A school division in Manitoba is moving over to a unified communications strategy, including VoIP, to cut costs in half and simplify administration.

Pembina Trails, a school division in Winnipeg, has 14,000 students, with 1,800 users in 34 locations across the division. These users will have access to voice over IP, unified messaging, unified communications and interactive response, among other applications, through Objectworld’s Unified Communications Server.

This is possible, thanks to 47 km of dark fibre network infrastructure running at 1 gigabit per second through Dell switches, managed by Microsoft Windows 2003 Servers running Active Directory.

Five years ago, when two school divisions were amalgamated into one, Don Reece was hired to evaluate the division’s existing infrastructure – and make it better.

“Part of the reason that we put in the network was that we had end-of-life phone systems and we wanted to centralize some of our network infrastructure,” said Reece, director of information technology at Pembina Trails School Division.

The network has the potential to save the division $200,000 per year. “We are the telco,” he said. Students also have access to information 850 times faster than DSL or cable Internet service. Internet bandwidth is provided through its connection to MERLIN (Manitoba Education Research & Learning Information Network).

“Our goal was to build a strong, secure network to use Active Directory to consolidate our existing Novell, Linux and Windows server architecture and to take all that and build a robust communications platform for our school division,” said Reece.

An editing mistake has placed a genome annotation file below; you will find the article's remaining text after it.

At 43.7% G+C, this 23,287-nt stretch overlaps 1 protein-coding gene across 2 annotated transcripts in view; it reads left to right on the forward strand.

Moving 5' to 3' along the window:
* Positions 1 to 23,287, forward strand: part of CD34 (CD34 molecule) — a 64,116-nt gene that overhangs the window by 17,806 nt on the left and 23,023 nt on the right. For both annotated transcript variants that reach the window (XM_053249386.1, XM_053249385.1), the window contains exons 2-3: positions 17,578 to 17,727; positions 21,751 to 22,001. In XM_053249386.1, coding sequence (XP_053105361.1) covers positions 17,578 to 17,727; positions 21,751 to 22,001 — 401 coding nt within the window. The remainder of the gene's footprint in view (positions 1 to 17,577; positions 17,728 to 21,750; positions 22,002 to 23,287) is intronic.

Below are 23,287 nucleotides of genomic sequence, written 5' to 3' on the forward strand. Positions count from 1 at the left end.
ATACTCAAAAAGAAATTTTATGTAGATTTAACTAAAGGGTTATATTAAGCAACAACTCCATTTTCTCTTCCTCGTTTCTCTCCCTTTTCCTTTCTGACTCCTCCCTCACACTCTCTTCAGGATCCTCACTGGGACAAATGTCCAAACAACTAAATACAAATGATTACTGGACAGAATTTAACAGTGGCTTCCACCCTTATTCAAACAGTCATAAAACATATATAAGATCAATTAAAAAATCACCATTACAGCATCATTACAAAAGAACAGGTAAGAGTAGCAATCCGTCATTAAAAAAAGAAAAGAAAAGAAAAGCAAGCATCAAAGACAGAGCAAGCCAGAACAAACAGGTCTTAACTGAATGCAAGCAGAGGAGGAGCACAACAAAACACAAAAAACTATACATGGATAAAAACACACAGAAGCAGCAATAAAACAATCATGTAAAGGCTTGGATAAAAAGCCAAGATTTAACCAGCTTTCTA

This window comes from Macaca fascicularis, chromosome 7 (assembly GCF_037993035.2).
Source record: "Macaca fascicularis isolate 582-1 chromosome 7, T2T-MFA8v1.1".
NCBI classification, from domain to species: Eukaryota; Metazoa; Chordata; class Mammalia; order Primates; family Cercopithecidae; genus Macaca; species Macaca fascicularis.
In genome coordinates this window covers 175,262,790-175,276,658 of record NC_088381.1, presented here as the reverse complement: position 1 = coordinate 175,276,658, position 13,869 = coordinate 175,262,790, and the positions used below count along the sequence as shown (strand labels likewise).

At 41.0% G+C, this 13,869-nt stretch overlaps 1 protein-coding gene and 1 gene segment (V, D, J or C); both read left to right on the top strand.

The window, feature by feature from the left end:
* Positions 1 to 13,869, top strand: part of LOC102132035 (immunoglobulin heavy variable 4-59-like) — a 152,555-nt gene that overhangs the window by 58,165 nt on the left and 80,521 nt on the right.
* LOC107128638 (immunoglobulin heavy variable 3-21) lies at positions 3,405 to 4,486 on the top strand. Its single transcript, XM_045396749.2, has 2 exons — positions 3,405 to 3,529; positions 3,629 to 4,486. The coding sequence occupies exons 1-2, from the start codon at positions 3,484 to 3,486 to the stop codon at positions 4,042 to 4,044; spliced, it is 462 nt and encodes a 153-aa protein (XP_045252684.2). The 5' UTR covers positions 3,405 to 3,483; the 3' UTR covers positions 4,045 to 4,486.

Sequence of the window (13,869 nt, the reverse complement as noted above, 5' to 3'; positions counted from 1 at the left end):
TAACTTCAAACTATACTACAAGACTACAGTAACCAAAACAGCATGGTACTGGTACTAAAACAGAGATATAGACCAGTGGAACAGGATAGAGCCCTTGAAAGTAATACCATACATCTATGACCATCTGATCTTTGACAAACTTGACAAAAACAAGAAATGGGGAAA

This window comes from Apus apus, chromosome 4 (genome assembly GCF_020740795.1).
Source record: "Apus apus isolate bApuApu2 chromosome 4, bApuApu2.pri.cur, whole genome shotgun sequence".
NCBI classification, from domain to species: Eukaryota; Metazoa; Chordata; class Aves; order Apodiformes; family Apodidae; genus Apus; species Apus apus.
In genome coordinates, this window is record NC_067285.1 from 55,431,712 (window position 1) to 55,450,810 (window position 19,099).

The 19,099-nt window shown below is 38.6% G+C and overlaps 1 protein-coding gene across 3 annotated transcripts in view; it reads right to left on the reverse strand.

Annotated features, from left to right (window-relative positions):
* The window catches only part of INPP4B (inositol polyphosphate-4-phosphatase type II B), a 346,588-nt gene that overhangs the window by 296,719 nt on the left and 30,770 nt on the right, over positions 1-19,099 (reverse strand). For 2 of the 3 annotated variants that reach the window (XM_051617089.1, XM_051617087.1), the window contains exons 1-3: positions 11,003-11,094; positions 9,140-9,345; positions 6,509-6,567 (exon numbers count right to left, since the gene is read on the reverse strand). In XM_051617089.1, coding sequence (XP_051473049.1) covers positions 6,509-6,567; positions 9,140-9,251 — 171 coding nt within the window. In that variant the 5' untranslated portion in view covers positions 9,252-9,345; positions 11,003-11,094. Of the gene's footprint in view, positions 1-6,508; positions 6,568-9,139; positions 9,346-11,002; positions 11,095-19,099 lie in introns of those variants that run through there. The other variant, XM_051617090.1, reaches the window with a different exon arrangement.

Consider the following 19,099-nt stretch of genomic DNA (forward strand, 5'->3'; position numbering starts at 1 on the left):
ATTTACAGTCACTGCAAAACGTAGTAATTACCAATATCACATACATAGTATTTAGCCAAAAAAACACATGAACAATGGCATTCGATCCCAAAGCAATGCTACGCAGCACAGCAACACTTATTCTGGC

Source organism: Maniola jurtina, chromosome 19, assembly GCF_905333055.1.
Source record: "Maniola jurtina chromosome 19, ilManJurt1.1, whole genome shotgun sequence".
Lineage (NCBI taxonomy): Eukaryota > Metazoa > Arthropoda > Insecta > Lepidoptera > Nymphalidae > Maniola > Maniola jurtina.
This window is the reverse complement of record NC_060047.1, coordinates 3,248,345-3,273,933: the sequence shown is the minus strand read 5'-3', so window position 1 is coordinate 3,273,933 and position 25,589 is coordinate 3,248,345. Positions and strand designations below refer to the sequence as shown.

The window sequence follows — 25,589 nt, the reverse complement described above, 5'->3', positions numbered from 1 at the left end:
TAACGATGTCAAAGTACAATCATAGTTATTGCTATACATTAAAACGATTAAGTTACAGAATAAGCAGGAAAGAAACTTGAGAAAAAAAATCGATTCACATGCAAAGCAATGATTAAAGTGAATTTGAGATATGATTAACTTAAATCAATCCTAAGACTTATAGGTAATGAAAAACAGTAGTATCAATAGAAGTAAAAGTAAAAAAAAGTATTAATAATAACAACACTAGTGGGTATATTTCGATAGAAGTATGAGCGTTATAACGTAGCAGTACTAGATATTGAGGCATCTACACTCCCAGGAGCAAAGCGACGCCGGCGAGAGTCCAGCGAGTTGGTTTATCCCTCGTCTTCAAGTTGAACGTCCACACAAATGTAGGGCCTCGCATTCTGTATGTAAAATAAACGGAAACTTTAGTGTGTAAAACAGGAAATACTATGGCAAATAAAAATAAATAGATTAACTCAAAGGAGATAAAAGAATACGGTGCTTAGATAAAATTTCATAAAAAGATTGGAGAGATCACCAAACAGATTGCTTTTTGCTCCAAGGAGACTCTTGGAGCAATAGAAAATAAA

The existing telephony system was replaced with Objectworld Communications Corp.’s Unified Communications Server. Reece ran a pilot of 300 phones and after one month knew it was going to work. Expected side effects such as poor sound quality and echo did not appear. What challenges did appear, said Reece, were above and beyond what was purchased.

Previously, the division was paying $42 per phone per month, which ended up costing more than a computer. With its current soft phones, it pays a one-time charge of $120 per phone.

Many school divisions have held back on VoIP because of the proprietary nature of the hardware. “What’s the point of replacing a phone with a phone?” said Reece. Unified communications, on the other hand, is helping the division achieve its goal of decreasing the budget – which is less than half of what it was four years ago, with 13 less staff members.

At the same time, he said, there’s more software, hardware and services available to users. Eventually, Pembina Trails will roll out 1,800 phones (mostly soft phones) across the division.

But beware of the term unified communications. “Some of it is pure marketing crapola and people suddenly realizing unified communications sells better than a VoIP PBX,” said David Levy, CEO of Objectworld Communications. “Nobody wants to be left behind.” Credibility was given to the term recently by Microsoft’s announcement that it’s in the business of unified communications, he added.

Unified communications means that a company’s communications needs can be satisfied by software running on conventional hardware and managed from within the IT data centre – whether e-mail, fax, voice, video, collaboration services or conference services. “It has to harmonize the many disparate aspects of your communication environment,” said Levy. “We didn’t tell (Reece) what hardware to run on – he has the freedom to choose his platforms, and he also has the freedom to choose his phones.”

Comment: info@itbusiness.ca

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